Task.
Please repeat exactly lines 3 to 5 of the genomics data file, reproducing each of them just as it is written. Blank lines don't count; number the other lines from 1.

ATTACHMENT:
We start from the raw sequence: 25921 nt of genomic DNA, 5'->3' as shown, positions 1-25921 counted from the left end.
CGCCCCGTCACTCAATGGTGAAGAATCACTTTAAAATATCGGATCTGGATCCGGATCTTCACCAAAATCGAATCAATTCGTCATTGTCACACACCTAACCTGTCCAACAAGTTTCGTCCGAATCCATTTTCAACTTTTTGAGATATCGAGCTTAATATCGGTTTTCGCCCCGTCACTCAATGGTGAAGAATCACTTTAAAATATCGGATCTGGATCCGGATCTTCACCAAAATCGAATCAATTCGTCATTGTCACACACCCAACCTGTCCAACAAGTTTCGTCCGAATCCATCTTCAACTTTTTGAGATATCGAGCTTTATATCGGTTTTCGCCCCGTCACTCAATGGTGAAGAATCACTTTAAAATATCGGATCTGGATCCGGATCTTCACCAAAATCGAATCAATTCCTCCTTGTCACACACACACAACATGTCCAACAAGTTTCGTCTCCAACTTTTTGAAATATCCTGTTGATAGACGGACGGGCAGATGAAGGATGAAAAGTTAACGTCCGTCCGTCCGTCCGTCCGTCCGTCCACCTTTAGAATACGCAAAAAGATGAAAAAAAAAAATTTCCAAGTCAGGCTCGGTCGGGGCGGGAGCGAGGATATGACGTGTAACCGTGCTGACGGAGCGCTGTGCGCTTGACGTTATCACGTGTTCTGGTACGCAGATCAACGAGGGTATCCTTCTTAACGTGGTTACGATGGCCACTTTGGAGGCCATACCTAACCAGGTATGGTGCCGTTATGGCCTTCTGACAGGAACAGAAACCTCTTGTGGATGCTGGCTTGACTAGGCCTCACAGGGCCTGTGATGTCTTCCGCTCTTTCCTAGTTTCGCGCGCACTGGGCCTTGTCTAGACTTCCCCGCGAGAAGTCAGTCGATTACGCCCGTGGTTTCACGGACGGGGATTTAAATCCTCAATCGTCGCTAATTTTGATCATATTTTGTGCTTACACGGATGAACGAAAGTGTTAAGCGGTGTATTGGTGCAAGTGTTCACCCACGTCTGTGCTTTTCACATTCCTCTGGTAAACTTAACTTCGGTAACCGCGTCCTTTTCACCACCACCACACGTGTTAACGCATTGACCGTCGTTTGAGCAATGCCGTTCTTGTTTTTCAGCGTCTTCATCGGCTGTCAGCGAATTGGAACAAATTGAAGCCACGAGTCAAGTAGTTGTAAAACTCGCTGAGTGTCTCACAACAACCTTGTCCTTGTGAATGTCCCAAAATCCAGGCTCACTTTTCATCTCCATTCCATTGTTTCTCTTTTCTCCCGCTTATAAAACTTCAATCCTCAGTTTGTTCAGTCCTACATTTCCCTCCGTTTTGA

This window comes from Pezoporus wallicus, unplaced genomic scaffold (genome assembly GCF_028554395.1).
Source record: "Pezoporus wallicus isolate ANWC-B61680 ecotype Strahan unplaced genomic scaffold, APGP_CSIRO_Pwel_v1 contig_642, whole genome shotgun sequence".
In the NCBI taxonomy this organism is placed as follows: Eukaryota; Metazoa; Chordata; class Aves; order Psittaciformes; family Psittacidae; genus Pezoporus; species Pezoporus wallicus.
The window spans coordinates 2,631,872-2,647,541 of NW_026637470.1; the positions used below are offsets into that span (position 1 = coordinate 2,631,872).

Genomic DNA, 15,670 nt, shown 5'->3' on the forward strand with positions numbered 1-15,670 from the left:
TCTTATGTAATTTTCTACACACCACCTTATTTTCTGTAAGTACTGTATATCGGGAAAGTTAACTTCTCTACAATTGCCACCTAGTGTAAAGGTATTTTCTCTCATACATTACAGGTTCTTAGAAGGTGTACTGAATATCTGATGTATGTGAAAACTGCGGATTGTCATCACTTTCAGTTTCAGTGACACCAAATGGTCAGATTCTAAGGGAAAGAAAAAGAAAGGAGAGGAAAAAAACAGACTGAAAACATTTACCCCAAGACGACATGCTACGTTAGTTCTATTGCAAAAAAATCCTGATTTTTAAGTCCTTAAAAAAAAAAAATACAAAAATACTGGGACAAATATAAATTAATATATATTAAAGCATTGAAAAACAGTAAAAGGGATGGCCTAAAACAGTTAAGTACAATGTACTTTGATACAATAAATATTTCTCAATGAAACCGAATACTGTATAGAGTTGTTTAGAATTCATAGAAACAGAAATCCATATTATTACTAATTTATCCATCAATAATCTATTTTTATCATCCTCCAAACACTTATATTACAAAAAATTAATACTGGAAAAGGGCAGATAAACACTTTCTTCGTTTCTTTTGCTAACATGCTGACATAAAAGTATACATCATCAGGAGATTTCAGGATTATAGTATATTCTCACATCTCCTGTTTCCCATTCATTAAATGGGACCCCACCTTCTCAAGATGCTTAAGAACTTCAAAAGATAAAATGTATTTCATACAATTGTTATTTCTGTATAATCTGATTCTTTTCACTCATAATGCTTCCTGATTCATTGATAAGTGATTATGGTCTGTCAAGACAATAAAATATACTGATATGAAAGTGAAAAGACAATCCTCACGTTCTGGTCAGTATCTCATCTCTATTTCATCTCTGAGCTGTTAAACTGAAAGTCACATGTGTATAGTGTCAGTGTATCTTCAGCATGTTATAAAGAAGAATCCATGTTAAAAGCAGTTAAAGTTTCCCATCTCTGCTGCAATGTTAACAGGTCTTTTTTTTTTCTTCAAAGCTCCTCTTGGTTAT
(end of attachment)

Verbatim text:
This window comes from Pezoporus wallicus, unplaced genomic scaffold (genome assembly GCF_028554395.1).
Source record: "Pezoporus wallicus isolate ANWC-B61680 ecotype Strahan unplaced genomic scaffold, APGP_CSIRO_Pwel_v1 contig_642, whole genome shotgun sequence".
In the NCBI taxonomy this organism is placed as follows: Eukaryota; Metazoa; Chordata; class Aves; order Psittaciformes; family Psittacidae; genus Pezoporus; species Pezoporus wallicus.